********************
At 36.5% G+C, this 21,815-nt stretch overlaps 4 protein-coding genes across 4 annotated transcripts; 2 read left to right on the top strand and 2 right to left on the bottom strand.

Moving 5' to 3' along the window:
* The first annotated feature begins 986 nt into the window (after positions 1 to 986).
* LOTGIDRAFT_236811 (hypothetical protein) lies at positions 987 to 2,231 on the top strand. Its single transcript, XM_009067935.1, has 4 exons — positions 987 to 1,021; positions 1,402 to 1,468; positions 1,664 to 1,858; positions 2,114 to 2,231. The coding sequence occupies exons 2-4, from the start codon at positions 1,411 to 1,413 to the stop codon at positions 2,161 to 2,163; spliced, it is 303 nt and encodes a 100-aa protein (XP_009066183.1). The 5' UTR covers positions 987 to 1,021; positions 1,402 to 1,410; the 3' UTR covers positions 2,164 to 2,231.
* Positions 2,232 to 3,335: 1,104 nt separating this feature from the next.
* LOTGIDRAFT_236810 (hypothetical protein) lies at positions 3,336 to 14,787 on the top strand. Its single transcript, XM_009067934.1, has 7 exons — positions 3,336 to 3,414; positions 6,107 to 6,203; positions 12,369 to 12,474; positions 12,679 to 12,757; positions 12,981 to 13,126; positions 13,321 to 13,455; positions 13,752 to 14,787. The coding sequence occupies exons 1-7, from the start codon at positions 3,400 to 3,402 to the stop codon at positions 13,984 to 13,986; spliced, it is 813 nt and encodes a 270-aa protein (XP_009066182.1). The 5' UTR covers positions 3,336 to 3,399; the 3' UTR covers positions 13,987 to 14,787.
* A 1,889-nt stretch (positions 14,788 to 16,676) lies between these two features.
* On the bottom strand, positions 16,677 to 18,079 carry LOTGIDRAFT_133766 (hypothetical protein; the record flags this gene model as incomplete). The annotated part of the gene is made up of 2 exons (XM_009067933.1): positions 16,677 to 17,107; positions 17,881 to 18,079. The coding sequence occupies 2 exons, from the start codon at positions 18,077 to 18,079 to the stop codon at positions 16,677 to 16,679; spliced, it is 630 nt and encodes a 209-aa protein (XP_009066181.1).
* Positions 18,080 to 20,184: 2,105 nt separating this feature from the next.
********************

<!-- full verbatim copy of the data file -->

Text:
At 36.5% G+C, this 21,815-nt stretch overlaps 4 protein-coding genes across 4 annotated transcripts; 2 read left to right on the top strand and 2 right to left on the bottom strand.

Moving 5' to 3' along the window:
* The first annotated feature begins 986 nt into the window (after positions 1 to 986).
* LOTGIDRAFT_236811 (hypothetical protein) lies at positions 987 to 2,231 on the top strand. Its single transcript, XM_009067935.1, has 4 exons — positions 987 to 1,021; positions 1,402 to 1,468; positions 1,664 to 1,858; positions 2,114 to 2,231. The coding sequence occupies exons 2-4, from the start codon at positions 1,411 to 1,413 to the stop codon at positions 2,161 to 2,163; spliced, it is 303 nt and encodes a 100-aa protein (XP_009066183.1). The 5' UTR covers positions 987 to 1,021; positions 1,402 to 1,410; the 3' UTR covers positions 2,164 to 2,231.
* Positions 2,232 to 3,335: 1,104 nt separating this feature from the next.
* LOTGIDRAFT_236810 (hypothetical protein) lies at positions 3,336 to 14,787 on the top strand. Its single transcript, XM_009067934.1, has 7 exons — positions 3,336 to 3,414; positions 6,107 to 6,203; positions 12,369 to 12,474; positions 12,679 to 12,757; positions 12,981 to 13,126; positions 13,321 to 13,455; positions 13,752 to 14,787. The coding sequence occupies exons 1-7, from the start codon at positions 3,400 to 3,402 to the stop codon at positions 13,984 to 13,986; spliced, it is 813 nt and encodes a 270-aa protein (XP_009066182.1). The 5' UTR covers positions 3,336 to 3,399; the 3' UTR covers positions 13,987 to 14,787.
* A 1,889-nt stretch (positions 14,788 to 16,676) lies between these two features.
* On the bottom strand, positions 16,677 to 18,079 carry LOTGIDRAFT_133766 (hypothetical protein; the record flags this gene model as incomplete). The annotated part of the gene is made up of 2 exons (XM_009067933.1): positions 16,677 to 17,107; positions 17,881 to 18,079. The coding sequence occupies 2 exons, from the start codon at positions 18,077 to 18,079 to the stop codon at positions 16,677 to 16,679; spliced, it is 630 nt and encodes a 209-aa protein (XP_009066181.1).
* Positions 18,080 to 20,184: 2,105 nt separating this feature from the next.